The United Nations describes the situation in Yemen as the world’s worst humanitarian crisis. Just a handful of numbers make the case. More than 20 million Yemenis, two-thirds of the country’s population, qualify as “food insecure,” or struggling to avoid hunger. That includes 10 million, or the near equivalent of all Ohioans, deemed severely so. Thus, many face famine and starvation. One estimate recently counted at least 85,000 children dead from malnutrition.

Disease has arrived, notably the world’s largest outbreak of cholera, more than 1 million reported cases and 2,500 related deaths. Roughly 3 million have fled their homes. Finally, there is the direct civilian toll from the armed conflict that has produced the loss and ruin, waged since 2015, 6,800 dead and 10,700 wounded, one-half due to the air war conducted by Saudi Arabia and its coalition partners.

November was the most violent month of the past three years in Yemen, according to the Armed Conflict Location and Event Data Project.

Saudi Arabia launched its campaign to thwart Iranian-backed rebels. The thinking among Saudi officials was: This will be quick. The reality is that little has changed in the fight as the devastation has mounted. Already a poor country, Yemen must cope with shortages of shelter and food, medicine, water and electricity. A Saudi-led blockade has fueled an inflation crisis.

What can the international community do? The United Nations recently brokered something of a deal between the rebels and the government, the parties agreeing to a limited cease-fire, a prisoner swap, a corridor for humanitarian aid and a framework for future talks. Yet, as analysts have cautioned, all of this is fragile.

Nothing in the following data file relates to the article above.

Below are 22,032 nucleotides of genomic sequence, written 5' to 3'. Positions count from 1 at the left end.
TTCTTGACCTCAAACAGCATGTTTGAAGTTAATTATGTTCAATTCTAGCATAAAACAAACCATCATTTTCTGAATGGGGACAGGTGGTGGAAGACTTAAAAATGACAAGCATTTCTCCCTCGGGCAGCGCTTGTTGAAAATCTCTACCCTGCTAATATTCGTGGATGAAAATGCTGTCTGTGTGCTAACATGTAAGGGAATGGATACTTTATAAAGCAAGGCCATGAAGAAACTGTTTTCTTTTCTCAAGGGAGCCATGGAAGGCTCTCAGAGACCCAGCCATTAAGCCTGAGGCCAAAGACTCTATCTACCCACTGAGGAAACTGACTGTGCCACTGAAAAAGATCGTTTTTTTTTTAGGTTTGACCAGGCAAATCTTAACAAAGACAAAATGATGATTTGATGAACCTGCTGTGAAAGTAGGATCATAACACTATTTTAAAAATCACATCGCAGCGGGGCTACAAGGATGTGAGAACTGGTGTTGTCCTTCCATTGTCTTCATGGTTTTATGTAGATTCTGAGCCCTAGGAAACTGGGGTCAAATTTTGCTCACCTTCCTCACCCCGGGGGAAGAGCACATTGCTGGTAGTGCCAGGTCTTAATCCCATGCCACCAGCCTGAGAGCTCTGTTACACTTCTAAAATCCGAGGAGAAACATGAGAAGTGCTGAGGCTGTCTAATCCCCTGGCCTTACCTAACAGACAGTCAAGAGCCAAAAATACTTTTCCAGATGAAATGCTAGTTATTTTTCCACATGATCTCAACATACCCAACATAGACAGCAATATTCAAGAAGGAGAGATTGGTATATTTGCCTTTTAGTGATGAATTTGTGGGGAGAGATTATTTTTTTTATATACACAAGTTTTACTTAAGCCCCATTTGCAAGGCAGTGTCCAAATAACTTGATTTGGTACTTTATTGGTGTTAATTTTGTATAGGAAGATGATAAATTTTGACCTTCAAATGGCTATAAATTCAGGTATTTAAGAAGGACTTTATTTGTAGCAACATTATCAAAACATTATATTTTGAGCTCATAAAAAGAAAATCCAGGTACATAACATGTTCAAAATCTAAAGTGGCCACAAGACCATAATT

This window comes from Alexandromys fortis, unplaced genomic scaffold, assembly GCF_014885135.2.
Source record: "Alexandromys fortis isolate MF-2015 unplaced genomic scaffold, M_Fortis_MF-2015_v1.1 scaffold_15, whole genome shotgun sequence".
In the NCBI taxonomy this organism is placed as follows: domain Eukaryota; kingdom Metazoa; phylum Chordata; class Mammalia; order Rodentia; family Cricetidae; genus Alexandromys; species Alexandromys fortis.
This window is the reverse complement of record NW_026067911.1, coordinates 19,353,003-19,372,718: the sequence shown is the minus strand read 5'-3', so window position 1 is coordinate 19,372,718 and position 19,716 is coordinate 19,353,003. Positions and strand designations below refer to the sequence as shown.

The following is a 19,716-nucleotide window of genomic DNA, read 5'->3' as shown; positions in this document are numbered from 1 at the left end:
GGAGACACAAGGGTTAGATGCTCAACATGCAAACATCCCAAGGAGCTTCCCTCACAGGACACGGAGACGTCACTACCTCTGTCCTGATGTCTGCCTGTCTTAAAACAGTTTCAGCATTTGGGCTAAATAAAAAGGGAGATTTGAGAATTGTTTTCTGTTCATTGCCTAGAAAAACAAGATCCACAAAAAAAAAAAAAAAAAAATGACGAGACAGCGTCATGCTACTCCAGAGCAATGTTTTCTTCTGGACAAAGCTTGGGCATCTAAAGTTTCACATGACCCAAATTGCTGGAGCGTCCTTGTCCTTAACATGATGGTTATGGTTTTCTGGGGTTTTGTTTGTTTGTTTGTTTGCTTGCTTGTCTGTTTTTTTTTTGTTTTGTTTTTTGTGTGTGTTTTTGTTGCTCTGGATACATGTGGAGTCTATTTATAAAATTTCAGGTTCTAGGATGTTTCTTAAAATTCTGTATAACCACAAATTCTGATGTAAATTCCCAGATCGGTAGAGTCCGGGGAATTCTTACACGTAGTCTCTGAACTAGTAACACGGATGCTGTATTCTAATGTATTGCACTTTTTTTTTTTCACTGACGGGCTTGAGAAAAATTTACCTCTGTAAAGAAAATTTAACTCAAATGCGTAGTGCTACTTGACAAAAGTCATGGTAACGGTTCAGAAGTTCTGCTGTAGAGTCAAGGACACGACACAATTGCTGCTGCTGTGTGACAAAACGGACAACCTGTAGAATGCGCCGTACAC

Needed is sustained international attention and pressure. Which gets to the role of the United States, and not simply in seeking to advance a settlement (far off as that now appears) but as an enabler of Saudi Arabia, especially its crown prince, Mohammed bin Salman, whose dark deeds include the murder of Jamal Khashoggi and this air war, a strategic blunder in that Iran appears stronger as a result.

On Wednesday, the New York Times published a report cataloging just how complicit the Obama and now Trump administrations have been. It appears the assumption going back further has been: The Saudis wouldn’t actually use the air power Americans have sold to them. Yet they have of late, and American military personnel, including mechanics and technicians, have advised and assisted.

That isn’t to say Americans have gone along without objection. They have stressed ways to limit civilian casualties and promote accountability. The Obama White House suspended the sale of munitions, which Congress eventually authorized. The Trump administration has ended American air-to-air refueling. Yet, for the most part, the Saudis haven’t listened while American support for their campaign has continued, with the president looking the other way in the Khashoggi killing part of the pattern.

This month, the U.S. Senate at last declared it had run out of patience, a 56-41 bipartisan majority calling for an end to American support of the Saudi air war. Unfortunately, the House then balked. Still, the Senate majority is right about taking such a step, applying pressure in the form of shutting off assistance to the campaign, even halting arms sales. One argument goes: The situation would be worse without the American presence. Actually, the plan now should be about making things better, for Yemenis facing a calamity, for Saudis who have blundered badly and for the United States, its reputation tainted by its contribution to so much wreckage.